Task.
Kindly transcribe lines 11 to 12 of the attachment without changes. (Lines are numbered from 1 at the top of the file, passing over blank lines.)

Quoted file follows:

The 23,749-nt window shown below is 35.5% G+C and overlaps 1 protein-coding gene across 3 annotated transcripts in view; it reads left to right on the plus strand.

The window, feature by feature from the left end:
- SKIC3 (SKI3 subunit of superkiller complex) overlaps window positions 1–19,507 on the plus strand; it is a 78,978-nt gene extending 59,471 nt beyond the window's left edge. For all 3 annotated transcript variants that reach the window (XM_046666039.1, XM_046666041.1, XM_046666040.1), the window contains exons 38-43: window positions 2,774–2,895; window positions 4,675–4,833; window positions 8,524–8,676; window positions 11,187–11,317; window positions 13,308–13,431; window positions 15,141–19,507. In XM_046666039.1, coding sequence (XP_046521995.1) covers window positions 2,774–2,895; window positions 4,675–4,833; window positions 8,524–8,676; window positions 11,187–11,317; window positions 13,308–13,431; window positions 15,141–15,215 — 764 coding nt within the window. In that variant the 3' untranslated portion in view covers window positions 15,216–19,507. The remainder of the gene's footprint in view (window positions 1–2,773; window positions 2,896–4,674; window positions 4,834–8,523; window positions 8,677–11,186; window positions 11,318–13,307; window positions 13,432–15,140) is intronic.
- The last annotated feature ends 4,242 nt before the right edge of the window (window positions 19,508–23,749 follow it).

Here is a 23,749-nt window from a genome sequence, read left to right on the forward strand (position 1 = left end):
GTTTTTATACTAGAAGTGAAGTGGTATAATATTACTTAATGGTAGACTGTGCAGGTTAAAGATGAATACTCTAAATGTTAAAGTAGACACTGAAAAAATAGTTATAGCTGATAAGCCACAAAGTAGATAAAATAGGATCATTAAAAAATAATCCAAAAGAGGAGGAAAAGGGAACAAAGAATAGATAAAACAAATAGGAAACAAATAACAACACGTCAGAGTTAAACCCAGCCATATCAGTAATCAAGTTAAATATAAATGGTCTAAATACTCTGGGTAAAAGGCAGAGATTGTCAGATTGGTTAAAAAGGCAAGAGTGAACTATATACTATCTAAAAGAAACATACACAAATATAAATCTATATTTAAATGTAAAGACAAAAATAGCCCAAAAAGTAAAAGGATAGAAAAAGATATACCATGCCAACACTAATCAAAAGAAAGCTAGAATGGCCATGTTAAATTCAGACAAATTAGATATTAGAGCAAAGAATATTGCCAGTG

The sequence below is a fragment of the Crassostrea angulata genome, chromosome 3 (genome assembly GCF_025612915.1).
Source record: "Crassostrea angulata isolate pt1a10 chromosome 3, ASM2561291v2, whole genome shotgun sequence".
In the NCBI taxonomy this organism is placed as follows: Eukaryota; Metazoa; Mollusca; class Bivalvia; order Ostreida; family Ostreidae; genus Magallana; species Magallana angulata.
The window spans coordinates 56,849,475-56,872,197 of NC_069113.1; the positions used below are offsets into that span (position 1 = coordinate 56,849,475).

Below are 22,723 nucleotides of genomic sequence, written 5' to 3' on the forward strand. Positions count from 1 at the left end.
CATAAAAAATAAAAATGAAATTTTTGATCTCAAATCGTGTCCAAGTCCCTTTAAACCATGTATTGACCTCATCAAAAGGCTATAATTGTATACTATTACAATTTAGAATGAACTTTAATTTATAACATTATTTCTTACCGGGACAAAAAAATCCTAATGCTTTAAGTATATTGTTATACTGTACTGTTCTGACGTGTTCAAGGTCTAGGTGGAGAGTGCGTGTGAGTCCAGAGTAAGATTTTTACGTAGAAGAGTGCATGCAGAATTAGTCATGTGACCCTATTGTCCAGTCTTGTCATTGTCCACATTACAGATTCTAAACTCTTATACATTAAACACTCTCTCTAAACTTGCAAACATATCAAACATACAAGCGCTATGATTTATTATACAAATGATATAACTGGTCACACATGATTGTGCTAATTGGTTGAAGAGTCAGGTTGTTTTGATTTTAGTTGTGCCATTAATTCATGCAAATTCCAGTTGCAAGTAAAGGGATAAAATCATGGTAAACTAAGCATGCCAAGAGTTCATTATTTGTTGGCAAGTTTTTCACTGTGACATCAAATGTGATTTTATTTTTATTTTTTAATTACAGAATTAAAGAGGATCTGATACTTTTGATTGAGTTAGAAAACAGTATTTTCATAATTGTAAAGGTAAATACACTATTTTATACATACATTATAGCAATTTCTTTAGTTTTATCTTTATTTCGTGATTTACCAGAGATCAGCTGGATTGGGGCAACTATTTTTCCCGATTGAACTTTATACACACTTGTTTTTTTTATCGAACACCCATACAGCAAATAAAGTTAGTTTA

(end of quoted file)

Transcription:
Below are 22,723 nucleotides of genomic sequence, written 5' to 3' on the forward strand. Positions count from 1 at the left end.
CATAAAAAATAAAAATGAAATTTTTGATCTCAAATCGTGTCCAAGTCCCTTTAAACCATGTATTGACCTCATCAAAAGGCTATAATTGTATACTATTACAATTTAGAATGAACTTTAATTTATAACATTATTTCTTACCGGGACAAAAAAATCCTAATGCTTTAAGTATATTGTTATACTGTACTGTTCTGACGTGTTCAAGGTCTAGGTGGAGAGTGCGTGTGAGTCCAGAGTAAGATTTTTACGTAGAAGAGTGCATGCAGAATTAGTCATGTGACCCTATTGTCCAGTCTTGTCATTGTCCACATTACAGATTCTAAACTCTTATACATTAAACACTCTCTCTAAACTTGCAAACATATCAAACATACAAGCGCTATGATTTATTATACAAATGATATAACTGGTCACACATGATTGTGCTAATTGGTTGAAGAGTCAGGTTGTTTTGATTTTAGTTGTGCCATTAATTCATGCAAATTCCAGTTGCAAGTAAAGGGATAAAATCATGGTAAACTAAGCATGCCAAGAGTTCATTATTTGTTGGCAAGTTTTTCACTGTGACATCAAATGTGATTTTATTTTTATTTTTTAATTACAGAATTAAAGAGGATCTGATACTTTTGATTGAGTTAGAAAACAGTATTTTCATAATTGTAAAGGTAAATACACTATTTTATACATACATTATAGCAATTTCTTTAGTTTTATCTTTATTTCGTGATTTACCAGAGATCAGCTGGATTGGGGCAACTATTTTTCCCGATTGAACTTTATACACACTTGTTTTTTTTATCGAACACCCATACAGCAAATAAAGTTAGTTTA